The Late Night Ghost, by James Hartley
Marcia was rather upset when they started to tear down the house she was haunting. Even though nobody had lived in the old place for a number of years, the scary old Victorian mansion had terrorized the neighborhood children into believing in ghosts. And belief, of course, was the one thing she needed–the one thing that kept her ectoplasm charged, and kept her from fading into oblivion.
Marcia had always been a good girl, so she thought. So she was quite surprised to find herself climbing willingly into bed with her boyfriend Byron. What ensued was very pleasant, and she figured that the harm was already done, so repeats became a regular thing. It was almost a year before she found herself swelling up and realized that the true harm had not been done the first time.
But by then it was too late.
Her Mother had fainted when Marcia told her, and her Father had shouted and raged, and threatened to challenge Byron to a duel. Her maiden aunt Prunella went so far as to suggest a large scarlet ‘A’, but her parents pointed out that this was the enlightened year of 1883, and such things were no longer done. Duels were no longer common in the enlightened year of 1883 either, but when Byron heard of the threats, he suddenly discovered a need to visit an uncle in the Midwest.
Marcia’s parents took care of her until her time came, and they made sure they had the finest midwife in the city to perform the delivery. Had they gotten a doctor instead Marcia might have survived, but then again, given the state of medicine in 1883, she might not have. She lived just long enough to see the baby, a healthy little girl.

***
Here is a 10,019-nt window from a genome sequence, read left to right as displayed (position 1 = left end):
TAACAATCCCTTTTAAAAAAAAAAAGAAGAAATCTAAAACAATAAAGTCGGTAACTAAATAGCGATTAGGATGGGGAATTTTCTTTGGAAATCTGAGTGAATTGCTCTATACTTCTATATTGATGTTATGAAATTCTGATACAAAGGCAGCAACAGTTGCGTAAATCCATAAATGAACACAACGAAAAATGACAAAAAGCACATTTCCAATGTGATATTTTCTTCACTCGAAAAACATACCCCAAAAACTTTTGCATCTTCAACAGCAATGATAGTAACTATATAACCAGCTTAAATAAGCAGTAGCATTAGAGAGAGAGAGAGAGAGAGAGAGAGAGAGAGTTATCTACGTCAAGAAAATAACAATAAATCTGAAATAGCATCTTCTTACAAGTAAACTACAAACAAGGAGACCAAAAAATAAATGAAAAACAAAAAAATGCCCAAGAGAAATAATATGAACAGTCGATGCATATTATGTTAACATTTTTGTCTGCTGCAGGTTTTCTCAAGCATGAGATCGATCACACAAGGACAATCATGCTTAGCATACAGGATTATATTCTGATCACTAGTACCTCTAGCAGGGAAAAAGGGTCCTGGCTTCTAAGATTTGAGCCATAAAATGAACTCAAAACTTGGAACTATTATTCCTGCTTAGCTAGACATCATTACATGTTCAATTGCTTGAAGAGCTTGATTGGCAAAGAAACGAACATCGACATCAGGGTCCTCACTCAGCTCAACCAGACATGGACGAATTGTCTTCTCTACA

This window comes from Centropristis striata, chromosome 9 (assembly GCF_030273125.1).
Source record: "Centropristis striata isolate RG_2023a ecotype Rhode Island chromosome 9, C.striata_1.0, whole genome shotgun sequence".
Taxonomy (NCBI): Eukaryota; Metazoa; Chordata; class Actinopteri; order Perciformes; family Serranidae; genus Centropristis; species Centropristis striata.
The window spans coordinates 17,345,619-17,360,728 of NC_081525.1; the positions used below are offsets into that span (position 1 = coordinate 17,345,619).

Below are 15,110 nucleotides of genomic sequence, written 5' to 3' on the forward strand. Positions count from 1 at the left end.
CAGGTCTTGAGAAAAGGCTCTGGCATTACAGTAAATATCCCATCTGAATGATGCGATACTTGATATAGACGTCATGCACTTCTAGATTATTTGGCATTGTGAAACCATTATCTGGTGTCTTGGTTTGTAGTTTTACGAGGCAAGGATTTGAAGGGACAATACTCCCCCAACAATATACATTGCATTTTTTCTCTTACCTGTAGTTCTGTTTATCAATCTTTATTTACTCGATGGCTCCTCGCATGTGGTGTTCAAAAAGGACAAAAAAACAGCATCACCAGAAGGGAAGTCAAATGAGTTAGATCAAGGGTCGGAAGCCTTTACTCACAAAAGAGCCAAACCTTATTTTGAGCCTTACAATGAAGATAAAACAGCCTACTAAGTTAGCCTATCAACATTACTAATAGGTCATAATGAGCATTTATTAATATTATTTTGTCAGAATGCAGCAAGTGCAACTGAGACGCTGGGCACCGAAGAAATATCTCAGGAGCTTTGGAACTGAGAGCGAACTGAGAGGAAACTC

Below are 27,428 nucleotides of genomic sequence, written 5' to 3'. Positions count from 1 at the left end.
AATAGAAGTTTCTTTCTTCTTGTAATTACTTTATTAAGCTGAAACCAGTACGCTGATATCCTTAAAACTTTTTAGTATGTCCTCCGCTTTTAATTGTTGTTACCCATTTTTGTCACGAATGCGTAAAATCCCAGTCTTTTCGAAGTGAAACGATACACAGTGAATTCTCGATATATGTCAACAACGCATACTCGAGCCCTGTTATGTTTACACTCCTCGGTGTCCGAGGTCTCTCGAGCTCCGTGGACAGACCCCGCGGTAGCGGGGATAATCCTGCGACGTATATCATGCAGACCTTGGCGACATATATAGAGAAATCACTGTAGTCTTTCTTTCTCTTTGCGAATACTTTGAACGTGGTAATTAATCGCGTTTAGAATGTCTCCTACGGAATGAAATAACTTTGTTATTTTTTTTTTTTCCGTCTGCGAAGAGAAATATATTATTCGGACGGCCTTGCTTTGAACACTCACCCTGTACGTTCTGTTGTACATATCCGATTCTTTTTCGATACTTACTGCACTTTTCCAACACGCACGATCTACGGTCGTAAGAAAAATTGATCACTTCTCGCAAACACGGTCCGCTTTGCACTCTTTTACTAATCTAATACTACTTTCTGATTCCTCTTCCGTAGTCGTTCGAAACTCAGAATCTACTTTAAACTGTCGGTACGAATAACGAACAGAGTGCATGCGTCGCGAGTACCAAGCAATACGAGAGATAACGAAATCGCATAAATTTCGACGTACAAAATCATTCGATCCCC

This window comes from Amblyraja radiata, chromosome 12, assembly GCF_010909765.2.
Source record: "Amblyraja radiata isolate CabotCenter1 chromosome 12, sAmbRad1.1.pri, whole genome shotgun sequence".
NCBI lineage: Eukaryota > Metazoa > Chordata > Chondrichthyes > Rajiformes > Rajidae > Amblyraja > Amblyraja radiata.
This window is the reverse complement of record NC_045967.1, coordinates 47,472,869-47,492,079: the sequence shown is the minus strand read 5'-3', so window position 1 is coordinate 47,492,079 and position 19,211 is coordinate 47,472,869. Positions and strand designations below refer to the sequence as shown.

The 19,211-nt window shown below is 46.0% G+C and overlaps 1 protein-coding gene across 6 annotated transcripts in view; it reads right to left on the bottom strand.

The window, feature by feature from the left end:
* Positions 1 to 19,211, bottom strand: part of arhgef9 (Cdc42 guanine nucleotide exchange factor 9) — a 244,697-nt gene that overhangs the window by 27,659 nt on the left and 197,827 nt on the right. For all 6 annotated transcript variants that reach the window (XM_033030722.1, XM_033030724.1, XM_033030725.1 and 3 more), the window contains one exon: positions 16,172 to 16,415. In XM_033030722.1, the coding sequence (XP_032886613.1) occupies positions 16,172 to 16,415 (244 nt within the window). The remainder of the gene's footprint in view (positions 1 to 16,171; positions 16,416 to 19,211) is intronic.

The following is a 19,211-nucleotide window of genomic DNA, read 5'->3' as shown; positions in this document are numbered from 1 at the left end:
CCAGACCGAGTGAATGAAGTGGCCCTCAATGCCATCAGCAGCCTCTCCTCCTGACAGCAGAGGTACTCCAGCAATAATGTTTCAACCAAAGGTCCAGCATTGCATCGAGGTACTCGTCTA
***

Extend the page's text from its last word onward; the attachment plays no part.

Marcia found herself standing on a cloud. Sitting at a desk in front of her was an old man with white hair and a halo. He had a huge book open on the desk in front of him. After a moment he looked up at her.
“Where am I?” asked Marcia.
“Oh, I guess you might call this the Pearly Gates, my dear, although many of your ideas about it are wrong.”
Marcia felt a wave of dizziness, then pulled herself together. “So you must be St. Peter, and you’re going to tell me if I go to Heaven or Hell?”
“I’m Peter, all right, but there are other options you may end up with. In fact, you probably will. According to this,” he waved vaguely at the book, “you’re not quite good enough for Heaven, but nowhere near bad enough for Hell. No, most likely we’ll send you back to Earth as a ghost.”
“Yes, to haunt your house. A fairly light sentence, but a bit of a gamble. You see, you have to get people to believe in you to keep your ectoplasm charged. No belief, no ectoplasm, you fade out, and then you end up in Hell. You survive for, oh, let’s say two hundred years, we bring you back here and send you on to Heaven. Fair?”
“Do I get a choice?”
“No, not really, unless you want Hell immediately.”
“I’ll take the haunting, Sir, thank you.”
“Kind of thought you would.” Peter waved his hand at her and everything went dark.
Haunting her family’s house was fun. She found her maiden aunt Prunella, the one who had wanted to give the scarlet ‘A’, the best target. The old woman lived another sixty years in constant terror, finally dying of a heart attack in 1944 at the age of 102.
Marcia’s daughter married and brought her husband to live in the house, as did her granddaughter. Finally in 1957 her great-granddaughter married and moved away when her husband got a job in another part of the country. Three years later, the rest of the family, all aging, sold the house and moved to warmer climes. In the next fifteen years the house changed hands many times, the price dropping each time. Never once did the seller mention that the house was haunted until after the closing. The last owner to live in the house died of a stroke, possibly brought on by Marcia, and the place was abandoned while a long fight over the will took place.